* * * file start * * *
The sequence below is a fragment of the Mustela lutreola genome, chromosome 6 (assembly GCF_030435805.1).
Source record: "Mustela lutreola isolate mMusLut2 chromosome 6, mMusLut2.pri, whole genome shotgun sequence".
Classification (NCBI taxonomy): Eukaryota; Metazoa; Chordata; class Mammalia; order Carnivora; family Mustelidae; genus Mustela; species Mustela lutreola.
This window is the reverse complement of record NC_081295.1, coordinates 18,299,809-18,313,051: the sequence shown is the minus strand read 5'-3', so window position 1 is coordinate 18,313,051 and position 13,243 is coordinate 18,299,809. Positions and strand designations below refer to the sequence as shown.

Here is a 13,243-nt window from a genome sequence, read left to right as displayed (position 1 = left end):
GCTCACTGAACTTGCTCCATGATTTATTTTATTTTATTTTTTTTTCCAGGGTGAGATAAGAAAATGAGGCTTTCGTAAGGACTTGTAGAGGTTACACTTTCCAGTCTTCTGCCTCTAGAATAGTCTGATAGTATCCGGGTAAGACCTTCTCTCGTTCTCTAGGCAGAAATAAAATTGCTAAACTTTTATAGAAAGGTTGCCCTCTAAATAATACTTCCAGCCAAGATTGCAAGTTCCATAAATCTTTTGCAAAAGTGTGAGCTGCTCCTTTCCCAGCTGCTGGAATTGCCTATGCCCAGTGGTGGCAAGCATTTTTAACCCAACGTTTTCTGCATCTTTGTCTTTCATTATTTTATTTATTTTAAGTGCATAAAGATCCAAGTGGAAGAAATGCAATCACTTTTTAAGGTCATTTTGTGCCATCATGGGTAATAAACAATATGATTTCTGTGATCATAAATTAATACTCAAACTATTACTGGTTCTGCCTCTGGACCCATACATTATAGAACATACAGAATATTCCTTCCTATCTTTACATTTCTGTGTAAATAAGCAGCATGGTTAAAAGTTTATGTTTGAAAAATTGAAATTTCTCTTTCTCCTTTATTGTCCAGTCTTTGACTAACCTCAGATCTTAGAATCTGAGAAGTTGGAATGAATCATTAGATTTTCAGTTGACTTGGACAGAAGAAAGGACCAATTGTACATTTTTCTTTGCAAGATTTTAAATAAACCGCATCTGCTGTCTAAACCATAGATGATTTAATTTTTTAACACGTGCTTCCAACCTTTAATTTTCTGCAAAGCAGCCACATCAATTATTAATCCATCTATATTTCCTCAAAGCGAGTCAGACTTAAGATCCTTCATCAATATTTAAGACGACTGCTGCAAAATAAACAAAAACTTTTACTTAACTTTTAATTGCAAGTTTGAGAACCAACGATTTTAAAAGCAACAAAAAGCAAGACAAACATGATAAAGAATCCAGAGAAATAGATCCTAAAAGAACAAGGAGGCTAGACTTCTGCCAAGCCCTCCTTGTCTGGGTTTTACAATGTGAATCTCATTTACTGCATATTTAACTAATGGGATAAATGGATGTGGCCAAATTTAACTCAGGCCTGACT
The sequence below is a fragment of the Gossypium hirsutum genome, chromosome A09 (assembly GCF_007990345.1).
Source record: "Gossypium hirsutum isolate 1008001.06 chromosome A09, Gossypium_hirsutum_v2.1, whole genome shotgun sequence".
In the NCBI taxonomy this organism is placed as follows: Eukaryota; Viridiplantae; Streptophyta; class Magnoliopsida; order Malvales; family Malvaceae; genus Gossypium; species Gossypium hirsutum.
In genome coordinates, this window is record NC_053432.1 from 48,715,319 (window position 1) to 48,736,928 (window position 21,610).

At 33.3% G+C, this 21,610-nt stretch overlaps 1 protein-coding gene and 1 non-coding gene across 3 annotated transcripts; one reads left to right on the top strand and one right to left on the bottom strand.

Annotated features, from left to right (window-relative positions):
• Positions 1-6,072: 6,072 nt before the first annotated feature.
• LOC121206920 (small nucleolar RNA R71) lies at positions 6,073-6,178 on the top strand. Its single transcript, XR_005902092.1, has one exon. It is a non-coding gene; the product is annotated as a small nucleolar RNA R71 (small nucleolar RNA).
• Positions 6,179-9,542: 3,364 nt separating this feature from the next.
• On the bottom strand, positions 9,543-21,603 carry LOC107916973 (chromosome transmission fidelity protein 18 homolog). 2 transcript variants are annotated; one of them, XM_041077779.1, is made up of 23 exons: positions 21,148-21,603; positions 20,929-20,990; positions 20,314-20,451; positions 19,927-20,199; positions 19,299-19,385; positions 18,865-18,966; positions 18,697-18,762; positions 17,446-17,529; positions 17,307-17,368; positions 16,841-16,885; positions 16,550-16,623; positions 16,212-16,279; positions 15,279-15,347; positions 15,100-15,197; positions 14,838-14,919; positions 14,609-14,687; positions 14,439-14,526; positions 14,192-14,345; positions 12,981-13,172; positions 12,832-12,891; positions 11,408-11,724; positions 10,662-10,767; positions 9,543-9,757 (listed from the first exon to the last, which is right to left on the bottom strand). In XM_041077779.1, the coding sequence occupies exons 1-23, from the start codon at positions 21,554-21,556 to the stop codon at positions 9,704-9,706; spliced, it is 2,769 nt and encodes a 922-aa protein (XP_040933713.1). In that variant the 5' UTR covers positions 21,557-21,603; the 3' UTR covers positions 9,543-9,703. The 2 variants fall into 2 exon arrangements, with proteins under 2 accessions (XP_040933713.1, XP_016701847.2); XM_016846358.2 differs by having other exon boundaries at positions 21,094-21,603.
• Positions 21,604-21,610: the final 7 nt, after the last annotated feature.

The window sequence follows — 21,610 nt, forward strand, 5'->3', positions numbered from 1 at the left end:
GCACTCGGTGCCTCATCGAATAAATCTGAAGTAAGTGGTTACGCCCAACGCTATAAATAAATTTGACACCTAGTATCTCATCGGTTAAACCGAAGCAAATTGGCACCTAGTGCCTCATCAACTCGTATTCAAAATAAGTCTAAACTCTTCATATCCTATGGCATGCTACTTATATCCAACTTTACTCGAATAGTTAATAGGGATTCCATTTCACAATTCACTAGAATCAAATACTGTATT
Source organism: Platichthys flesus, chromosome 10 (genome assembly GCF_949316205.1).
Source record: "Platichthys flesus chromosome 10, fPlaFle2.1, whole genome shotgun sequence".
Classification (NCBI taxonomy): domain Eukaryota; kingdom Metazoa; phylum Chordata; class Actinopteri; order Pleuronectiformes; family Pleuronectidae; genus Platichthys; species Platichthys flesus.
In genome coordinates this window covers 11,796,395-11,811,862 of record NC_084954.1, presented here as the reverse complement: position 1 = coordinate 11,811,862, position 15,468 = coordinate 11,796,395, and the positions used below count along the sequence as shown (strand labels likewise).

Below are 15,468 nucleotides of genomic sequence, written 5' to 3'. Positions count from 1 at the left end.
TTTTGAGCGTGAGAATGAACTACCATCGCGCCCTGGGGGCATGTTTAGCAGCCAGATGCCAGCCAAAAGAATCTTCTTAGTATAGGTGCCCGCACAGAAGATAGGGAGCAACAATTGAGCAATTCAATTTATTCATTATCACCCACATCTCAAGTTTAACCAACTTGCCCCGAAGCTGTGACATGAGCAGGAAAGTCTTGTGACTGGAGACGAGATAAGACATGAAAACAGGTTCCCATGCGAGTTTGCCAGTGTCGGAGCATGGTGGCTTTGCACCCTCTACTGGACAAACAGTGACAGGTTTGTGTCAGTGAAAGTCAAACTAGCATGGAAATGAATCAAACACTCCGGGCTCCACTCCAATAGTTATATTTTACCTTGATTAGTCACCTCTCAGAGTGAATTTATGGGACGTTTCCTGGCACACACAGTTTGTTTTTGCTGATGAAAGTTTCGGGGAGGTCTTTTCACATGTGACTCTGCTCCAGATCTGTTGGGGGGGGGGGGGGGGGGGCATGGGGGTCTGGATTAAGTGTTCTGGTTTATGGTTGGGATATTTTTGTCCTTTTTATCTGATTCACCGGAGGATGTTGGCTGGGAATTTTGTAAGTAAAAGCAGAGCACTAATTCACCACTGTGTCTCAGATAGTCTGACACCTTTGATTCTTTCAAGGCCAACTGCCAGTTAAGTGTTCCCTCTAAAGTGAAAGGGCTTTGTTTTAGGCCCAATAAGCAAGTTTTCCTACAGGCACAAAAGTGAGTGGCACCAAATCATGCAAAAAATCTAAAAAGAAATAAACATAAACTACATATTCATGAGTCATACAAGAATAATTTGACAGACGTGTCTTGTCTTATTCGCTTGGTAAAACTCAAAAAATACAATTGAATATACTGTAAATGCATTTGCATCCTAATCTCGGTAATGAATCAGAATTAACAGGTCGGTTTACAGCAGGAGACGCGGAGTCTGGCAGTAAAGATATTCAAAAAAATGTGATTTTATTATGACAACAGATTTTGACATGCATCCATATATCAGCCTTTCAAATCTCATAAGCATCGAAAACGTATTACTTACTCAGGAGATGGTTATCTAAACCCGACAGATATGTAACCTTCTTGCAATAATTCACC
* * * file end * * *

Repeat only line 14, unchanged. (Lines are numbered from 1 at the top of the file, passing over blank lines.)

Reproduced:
• LOC121206920 (small nucleolar RNA R71) lies at positions 6,073-6,178 on the top strand. Its single transcript, XR_005902092.1, has one exon. It is a non-coding gene; the product is annotated as a small nucleolar RNA R71 (small nucleolar RNA).